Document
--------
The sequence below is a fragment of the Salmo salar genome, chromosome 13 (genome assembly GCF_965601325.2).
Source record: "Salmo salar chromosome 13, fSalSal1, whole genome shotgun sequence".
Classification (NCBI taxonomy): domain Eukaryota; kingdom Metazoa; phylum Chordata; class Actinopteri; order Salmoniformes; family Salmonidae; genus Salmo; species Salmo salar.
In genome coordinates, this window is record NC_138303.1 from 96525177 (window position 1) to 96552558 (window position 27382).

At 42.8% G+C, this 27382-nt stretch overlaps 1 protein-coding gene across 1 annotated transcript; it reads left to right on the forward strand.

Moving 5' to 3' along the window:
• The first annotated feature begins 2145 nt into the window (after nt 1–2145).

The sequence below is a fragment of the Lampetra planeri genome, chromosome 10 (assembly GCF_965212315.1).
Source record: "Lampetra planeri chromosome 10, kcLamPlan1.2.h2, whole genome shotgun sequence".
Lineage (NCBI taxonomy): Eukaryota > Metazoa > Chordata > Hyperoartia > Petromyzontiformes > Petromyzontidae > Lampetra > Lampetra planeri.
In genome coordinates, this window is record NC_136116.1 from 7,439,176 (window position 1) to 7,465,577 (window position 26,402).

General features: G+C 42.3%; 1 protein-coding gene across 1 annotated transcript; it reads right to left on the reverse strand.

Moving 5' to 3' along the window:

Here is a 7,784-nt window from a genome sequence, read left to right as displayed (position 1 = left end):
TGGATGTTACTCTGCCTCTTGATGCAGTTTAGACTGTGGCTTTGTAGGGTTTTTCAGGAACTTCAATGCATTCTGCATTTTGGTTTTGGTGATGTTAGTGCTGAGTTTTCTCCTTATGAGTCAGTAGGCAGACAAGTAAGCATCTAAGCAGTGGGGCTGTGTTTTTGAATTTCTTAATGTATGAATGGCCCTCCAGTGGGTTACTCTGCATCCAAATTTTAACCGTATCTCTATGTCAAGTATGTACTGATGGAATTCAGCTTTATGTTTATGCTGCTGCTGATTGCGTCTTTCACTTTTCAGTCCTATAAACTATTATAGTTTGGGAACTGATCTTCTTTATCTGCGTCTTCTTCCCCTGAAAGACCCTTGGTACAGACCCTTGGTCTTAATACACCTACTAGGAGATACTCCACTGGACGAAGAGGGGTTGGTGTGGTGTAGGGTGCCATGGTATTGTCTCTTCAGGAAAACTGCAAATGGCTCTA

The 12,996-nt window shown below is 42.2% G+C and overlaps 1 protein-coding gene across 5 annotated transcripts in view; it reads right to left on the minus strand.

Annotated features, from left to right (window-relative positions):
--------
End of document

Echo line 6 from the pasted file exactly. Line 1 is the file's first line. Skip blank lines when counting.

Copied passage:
Moving 5' to 3' along the window: